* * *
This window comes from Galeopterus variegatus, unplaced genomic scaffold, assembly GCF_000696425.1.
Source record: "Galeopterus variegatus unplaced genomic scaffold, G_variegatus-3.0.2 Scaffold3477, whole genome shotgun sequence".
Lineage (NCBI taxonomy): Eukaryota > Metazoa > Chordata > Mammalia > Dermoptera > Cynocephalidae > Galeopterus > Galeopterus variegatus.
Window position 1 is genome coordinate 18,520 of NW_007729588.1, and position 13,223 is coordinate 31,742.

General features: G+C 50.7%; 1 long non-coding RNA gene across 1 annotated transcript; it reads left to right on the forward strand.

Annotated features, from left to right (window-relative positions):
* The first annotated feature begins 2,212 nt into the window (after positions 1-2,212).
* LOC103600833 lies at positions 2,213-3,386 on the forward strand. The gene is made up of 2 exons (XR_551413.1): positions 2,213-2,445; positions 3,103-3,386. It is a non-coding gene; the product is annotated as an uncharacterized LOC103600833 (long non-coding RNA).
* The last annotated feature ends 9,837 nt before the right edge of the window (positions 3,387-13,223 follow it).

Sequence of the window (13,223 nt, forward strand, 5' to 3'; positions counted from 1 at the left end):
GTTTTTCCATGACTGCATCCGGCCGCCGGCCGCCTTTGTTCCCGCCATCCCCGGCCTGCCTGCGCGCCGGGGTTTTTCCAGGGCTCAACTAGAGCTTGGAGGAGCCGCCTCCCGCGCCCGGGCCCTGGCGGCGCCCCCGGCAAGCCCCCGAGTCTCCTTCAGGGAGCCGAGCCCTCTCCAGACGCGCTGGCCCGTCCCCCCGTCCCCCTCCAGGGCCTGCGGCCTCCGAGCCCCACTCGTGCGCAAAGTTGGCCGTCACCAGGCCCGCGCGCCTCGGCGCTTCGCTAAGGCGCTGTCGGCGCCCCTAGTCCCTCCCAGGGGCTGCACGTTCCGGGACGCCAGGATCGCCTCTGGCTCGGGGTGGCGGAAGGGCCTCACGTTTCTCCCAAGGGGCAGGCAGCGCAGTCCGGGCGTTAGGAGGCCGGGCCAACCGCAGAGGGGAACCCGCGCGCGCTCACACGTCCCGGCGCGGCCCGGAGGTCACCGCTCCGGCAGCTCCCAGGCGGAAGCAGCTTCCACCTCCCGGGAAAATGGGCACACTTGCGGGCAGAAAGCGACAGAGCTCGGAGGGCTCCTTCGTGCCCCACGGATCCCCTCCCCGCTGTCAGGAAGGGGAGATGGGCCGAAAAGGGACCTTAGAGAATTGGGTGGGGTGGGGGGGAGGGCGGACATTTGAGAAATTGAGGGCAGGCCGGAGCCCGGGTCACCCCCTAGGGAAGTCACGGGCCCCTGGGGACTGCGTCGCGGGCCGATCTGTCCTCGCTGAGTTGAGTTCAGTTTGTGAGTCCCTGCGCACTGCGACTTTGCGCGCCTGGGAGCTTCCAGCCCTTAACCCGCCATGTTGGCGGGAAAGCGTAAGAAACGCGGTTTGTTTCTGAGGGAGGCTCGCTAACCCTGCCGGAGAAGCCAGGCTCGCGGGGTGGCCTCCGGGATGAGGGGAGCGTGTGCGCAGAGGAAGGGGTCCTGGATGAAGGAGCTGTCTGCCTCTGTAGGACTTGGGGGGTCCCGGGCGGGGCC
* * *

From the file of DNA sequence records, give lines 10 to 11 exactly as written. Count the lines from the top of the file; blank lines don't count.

Sequence of the window (13,223 nt, forward strand, 5' to 3'; positions counted from 1 at the left end):
GTTTTTCCATGACTGCATCCGGCCGCCGGCCGCCTTTGTTCCCGCCATCCCCGGCCTGCCTGCGCGCCGGGGTTTTTCCAGGGCTCAACTAGAGCTTGGAGGAGCCGCCTCCCGCGCCCGGGCCCTGGCGGCGCCCCCGGCAAGCCCCCGAGTCTCCTTCAGGGAGCCGAGCCCTCTCCAGACGCGCTGGCCCGTCCCCCCGTCCCCCTCCAGGGCCTGCGGCCTCCGAGCCCCACTCGTGCGCAAAGTTGGCCGTCACCAGGCCCGCGCGCCTCGGCGCTTCGCTAAGGCGCTGTCGGCGCCCCTAGTCCCTCCCAGGGGCTGCACGTTCCGGGACGCCAGGATCGCCTCTGGCTCGGGGTGGCGGAAGGGCCTCACGTTTCTCCCAAGGGGCAGGCAGCGCAGTCCGGGCGTTAGGAGGCCGGGCCAACCGCAGAGGGGAACCCGCGCGCGCTCACACGTCCCGGCGCGGCCCGGAGGTCACCGCTCCGGCAGCTCCCAGGCGGAAGCAGCTTCCACCTCCCGGGAAAATGGGCACACTTGCGGGCAGAAAGCGACAGAGCTCGGAGGGCTCCTTCGTGCCCCACGGATCCCCTCCCCGCTGTCAGGAAGGGGAGATGGGCCGAAAAGGGACCTTAGAGAATTGGGTGGGGTGGGGGGGAGGGCGGACATTTGAGAAATTGAGGGCAGGCCGGAGCCCGGGTCACCCCCTAGGGAAGTCACGGGCCCCTGGGGACTGCGTCGCGGGCCGATCTGTCCTCGCTGAGTTGAGTTCAGTTTGTGAGTCCCTGCGCACTGCGACTTTGCGCGCCTGGGAGCTTCCAGCCCTTAACCCGCCATGTTGGCGGGAAAGCGTAAGAAACGCGGTTTGTTTCTGAGGGAGGCTCGCTAACCCTGCCGGAGAAGCCAGGCTCGCGGGGTGGCCTCCGGGATGAGGGGAGCGTGTGCGCAGAGGAAGGGGTCCTGGATGAAGGAGCTGTCTGCCTCTGTAGGACTTGGGGGGTCCCGGGCGGGGCC